Rachel Notley’s one-year anniversary since leading the NDP to victory in Alberta came and went without much notice this week, the occasion stolen by the catastrophic fire raging in the oilsands.
True to the NDP base, inside and outside the province, Notley came from nowhere to rise to power May 5, 2015, with an agenda packed with promises to re-engineer Alberta’s economy away from its dependence on oil, boost green energy, toughen climate change policy, dial down pipeline lobbying, and revamp energy regulation. She even imposed a hefty carbon tax for which she received no mandate. Industry feared for its future.
Then reality took the wheel.
The past year has been rough and unlucky for Notley, an annus horribilis with its own demands. Oil prices tanked faster, lower and for longer than anyone anticipated, ravaging government budgets, killing jobs and scaring investment. Diversification remains a long game. Climate change policy is progressing slowly, marred by many difficulties, such as who will pay for shutting down coal power plants and build wind energy. Pipelines have become more urgent because Alberta needs new customers and higher oil prices.
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Notley fell from the frying pan into the fire with this week’s disaster. It’s further harming Alberta’s biggest source of wealth, the oilsands. With a large portion of production suspended, oilsands hub Fort McMurray partially destroyed, and uncertainty about how long it will take to rebuild, the next year will be consumed by restoring infrastructure and supporting industry growth. If government finances were hurting from the oil downturn, imagine what they’ll look like with so much production offline, so many more people out of work, so much assistance required.
The anti-oil agenda was derailed early in her mandate. Her only significant initiative was to raise corporate taxes by 20 per cent last summer, which hurt oil companies.
Then a royalty review to ensure the government collected its fair share of oilpatch revenue, while causing uncertainty over much of last year, ended up leaving royalties largely unchanged. The review did highlight that Alberta’s enemy isn’t its oilpatch, but its loss of competitiveness versus the United States, which has grown into such a formidable producer it is stealing away Alberta’s customers.
Rich Kruger, CEO of Imperial Oil Ltd., Exxon Mobil Corp.’s Canadian affiliate, praised Notley’s handling of the review, such as appointing experts to lead it and “their willingness to listen and to understand.”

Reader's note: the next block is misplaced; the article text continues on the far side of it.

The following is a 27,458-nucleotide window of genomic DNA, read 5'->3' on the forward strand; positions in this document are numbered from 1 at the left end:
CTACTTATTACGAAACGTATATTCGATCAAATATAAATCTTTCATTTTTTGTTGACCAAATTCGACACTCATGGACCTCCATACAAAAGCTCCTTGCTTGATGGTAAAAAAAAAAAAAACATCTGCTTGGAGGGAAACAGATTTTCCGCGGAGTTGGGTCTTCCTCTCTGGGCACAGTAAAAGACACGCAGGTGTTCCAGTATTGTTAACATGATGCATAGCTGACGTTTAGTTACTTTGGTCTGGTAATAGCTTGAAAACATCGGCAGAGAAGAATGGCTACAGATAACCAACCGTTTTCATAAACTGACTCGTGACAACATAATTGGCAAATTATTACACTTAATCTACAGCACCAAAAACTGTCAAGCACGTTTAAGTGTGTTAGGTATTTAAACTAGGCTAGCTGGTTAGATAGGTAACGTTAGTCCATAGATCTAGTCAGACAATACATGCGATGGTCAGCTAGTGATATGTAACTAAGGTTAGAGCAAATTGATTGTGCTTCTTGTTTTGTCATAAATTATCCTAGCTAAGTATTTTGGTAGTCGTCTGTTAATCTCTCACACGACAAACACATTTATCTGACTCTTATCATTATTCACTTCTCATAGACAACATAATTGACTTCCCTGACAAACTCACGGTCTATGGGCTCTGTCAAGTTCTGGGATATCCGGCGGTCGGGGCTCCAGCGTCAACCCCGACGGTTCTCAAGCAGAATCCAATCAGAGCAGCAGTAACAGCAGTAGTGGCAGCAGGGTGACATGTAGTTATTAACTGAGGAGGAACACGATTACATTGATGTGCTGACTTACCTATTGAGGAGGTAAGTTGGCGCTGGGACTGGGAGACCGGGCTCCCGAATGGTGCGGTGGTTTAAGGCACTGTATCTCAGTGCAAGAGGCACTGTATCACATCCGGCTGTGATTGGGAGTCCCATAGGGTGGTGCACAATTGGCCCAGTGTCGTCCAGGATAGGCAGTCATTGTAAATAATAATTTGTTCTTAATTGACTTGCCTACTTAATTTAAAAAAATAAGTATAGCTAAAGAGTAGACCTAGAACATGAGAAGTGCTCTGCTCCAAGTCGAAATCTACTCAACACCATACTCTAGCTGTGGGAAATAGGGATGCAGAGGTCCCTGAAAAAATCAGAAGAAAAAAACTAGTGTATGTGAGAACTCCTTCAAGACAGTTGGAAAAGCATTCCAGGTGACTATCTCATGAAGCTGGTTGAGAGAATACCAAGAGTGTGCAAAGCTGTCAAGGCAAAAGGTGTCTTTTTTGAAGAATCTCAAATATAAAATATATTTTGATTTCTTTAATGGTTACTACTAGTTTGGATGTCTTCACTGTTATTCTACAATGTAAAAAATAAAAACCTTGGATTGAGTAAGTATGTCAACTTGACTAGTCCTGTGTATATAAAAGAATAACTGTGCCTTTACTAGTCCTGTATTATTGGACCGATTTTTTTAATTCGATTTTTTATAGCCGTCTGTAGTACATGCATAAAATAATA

“When the results came out … there were tweaks to modernize it, but not a lot of material changes,” Kruger said. “Now it takes away uncertainty.”
Climate change policy, announced last November just ahead of the Paris summit, initially fomented industry division over a cap on greenhouse gas emissions recommended by a group of companies and environmental organizations. The whole industry is now involved in determining how it will be divided up and implemented. Steve Laut, president of Canadian Natural Resources Ltd., said the sector is working well with Notley’s government.
Notley knows Albertans will judge her based on whether she gets a pipeline built.
“The industry and the government have come a long way,” Laut said. “We understand each other a lot better and there is a lot collaboration. We both want the same thing: to create jobs for Alberta.”
With the big policy initiatives, like royalties and climate policy, off the agenda, the two sides are working together to gain market access, Laut said.
Notley didn’t care much for proposed bitumen pipelines a year ago. She was opposed to Enbridge Inc.’s Northern Gateway and didn’t want to lobby for TransCanada Corp.’s Keystone XL pipeline in the U.S.
She is now a champion. “We can’t continue to support Canada’s economy, unless Canada supports us,” she said last month. “That means one thing: building a modern and carefully regulated pipeline to tidewater,” she said. “I can promise you this: I won’t let up. We must get to ‘yes’ on a pipeline.”
Notley knows Albertans will judge her based on whether she gets a pipeline built. Anything short of that will be seen as too much pain for no gain.
Her pipeline stand led to a rift with a faction of the federal NDP that supports the Leap Manifesto, which calls for no more pipelines and a quick transition away from fossil fuels.
“These ideas will never form any part of our policy,” Notley said in response. “They are naive, they are ill-informed, and they are tone-deaf.”
Truth is they are pretty close to Notley’s aspirations before she formed government.
To her credit, she consulted generously and she moderated. As the leader of Alberta in a time of crisis, she did what had to be done and did it with maturity and competence. Give or take, her energy priorities today aren’t much different from those the Tories would have had.